“It’s still an emerging market and I think there are lots of products that are coming. Companies seem to be investing a lot in that field and it’s good to have some experience in it before, not just writing it off,” he says. “If it fits with your customers, gives them results and at the end of the day it gives them a return on investment – then that’s our goal as a retailer. It’s not for everybody. I find that the grower has to be in tune for it. They want to find a solution for a problem where they’re not satisfied with the current treatments and they can do it in a different way,” he says. “They have to have a broader outlook and not just write it off.” 

What Lies Ahead

The science surrounding biologicals is constantly evolving and developing, with new advancements being made every day.

Anderson says that one of the advantages of biologicals becoming more mainstream is there’s more demand for robust and reliable science to back them up. “I think they’re actually getting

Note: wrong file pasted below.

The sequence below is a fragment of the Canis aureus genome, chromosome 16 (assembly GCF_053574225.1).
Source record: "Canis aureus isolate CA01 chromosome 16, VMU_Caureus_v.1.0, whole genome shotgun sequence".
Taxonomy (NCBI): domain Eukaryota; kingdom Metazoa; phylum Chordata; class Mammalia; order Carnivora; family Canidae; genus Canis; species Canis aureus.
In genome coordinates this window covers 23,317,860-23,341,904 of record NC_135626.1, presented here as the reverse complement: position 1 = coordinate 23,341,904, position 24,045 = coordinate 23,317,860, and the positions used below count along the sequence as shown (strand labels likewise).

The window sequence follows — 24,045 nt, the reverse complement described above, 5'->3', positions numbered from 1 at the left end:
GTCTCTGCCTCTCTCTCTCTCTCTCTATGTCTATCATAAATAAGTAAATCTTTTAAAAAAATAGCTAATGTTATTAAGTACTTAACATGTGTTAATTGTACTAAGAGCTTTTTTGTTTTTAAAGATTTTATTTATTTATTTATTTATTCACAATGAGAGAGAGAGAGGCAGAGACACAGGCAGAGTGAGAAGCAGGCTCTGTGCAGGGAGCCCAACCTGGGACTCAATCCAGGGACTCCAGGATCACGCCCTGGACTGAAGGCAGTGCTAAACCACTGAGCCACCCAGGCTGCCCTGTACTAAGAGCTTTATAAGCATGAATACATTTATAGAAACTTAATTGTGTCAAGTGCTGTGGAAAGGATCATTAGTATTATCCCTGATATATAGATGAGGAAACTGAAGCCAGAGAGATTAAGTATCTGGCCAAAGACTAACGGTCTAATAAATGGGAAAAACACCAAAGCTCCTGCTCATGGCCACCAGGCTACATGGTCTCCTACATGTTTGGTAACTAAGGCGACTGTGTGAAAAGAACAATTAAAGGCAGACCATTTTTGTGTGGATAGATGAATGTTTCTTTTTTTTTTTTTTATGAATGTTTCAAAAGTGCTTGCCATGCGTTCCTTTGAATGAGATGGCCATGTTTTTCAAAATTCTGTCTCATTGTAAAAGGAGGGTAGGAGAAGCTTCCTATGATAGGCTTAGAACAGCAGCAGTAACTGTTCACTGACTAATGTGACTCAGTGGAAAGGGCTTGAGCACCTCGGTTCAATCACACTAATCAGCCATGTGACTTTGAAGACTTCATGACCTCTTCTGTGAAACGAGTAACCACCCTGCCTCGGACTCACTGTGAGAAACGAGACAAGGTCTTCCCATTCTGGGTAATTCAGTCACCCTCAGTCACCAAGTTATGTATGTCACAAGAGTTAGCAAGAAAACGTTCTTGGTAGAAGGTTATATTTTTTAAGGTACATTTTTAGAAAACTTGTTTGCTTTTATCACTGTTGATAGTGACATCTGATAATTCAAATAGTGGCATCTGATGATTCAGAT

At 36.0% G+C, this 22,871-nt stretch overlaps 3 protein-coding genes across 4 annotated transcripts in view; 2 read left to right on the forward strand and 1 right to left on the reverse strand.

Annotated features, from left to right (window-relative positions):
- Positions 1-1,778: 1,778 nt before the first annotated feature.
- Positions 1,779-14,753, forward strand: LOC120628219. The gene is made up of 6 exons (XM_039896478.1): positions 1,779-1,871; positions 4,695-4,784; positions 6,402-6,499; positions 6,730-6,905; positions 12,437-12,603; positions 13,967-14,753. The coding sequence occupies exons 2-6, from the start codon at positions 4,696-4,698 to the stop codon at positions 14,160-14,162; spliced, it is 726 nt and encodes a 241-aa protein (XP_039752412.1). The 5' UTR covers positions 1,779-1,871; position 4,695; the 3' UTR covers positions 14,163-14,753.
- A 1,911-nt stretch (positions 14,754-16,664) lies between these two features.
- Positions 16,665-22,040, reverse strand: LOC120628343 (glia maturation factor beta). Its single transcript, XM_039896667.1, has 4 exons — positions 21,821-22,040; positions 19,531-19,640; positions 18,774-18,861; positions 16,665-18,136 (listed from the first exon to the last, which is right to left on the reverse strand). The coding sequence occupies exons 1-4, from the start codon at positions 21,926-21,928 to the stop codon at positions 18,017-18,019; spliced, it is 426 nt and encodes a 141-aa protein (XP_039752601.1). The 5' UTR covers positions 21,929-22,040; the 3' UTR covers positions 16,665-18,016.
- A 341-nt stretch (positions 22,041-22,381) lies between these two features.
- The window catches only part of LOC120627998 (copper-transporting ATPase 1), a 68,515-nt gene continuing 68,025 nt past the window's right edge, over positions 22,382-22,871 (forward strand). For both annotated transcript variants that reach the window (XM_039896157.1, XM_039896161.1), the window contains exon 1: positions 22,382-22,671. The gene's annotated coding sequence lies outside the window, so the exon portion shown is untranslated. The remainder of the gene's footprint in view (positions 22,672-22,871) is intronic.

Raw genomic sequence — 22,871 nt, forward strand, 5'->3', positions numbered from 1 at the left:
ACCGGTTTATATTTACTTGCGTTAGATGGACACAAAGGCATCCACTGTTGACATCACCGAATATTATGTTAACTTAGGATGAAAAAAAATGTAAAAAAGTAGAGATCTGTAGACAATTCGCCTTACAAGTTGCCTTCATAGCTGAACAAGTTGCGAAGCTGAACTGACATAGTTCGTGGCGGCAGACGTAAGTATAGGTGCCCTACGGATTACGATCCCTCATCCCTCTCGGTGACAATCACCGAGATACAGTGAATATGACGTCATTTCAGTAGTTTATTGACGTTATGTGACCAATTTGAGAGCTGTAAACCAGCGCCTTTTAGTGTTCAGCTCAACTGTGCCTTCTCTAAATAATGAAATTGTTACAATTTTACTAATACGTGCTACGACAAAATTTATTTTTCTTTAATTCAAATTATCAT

a better grounding in some of the science,” she says.

She says the future of biologicals is dependent on the challenges that producers face. Farming is becoming more complex each year, with climate change impacting the problems producers have to deal with.

“If the biologics can provide a solution for those problems going forward and it requires a shift in the way they conduct their business, then they might do it and then it can play a very significant role,” says Anderson. “But it will really be, ‘Can they solve a problem or can they contribute to a solution?’”

With good, solid efficacy, Brown predicts that the adoption of biologicals will be “rampant” in the near future. But he warns that biologicals are not going to be a “silver bullet technology.”

Like Brown and Anderson, Monsanto’s Samphir only sees room for growth. “We’re only at the beginning stages of understanding the importance of the impact that biologicals can have on a grower’s operation,” he says. “It’s a natural opportunity in the future.”